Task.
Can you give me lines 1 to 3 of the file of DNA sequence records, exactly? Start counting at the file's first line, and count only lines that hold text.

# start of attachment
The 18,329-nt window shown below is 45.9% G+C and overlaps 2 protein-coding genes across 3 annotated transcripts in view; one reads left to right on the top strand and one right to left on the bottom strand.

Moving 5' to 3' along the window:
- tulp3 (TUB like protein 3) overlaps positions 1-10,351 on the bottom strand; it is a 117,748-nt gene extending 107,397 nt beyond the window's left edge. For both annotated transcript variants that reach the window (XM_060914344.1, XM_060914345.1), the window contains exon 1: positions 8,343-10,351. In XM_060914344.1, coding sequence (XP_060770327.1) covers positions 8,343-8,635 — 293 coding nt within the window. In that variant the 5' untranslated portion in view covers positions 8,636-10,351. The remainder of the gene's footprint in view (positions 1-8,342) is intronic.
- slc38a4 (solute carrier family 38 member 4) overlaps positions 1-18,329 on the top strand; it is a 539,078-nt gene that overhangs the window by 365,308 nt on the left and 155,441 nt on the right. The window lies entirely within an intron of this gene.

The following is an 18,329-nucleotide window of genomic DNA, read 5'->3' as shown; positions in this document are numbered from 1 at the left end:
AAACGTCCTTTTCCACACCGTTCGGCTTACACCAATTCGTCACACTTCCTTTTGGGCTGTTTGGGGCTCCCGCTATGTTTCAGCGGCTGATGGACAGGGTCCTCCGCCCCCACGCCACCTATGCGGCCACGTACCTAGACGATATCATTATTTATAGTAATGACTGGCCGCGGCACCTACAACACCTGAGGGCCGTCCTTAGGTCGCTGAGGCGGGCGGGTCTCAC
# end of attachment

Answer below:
The 18,329-nt window shown below is 45.9% G+C and overlaps 2 protein-coding genes across 3 annotated transcripts in view; one reads left to right on the top strand and one right to left on the bottom strand.

Moving 5' to 3' along the window:
- tulp3 (TUB like protein 3) overlaps positions 1-10,351 on the bottom strand; it is a 117,748-nt gene extending 107,397 nt beyond the window's left edge. For both annotated transcript variants that reach the window (XM_060914344.1, XM_060914345.1), the window contains exon 1: positions 8,343-10,351. In XM_060914344.1, coding sequence (XP_060770327.1) covers positions 8,343-8,635 — 293 coding nt within the window. In that variant the 5' untranslated portion in view covers positions 8,636-10,351. The remainder of the gene's footprint in view (positions 1-8,342) is intronic.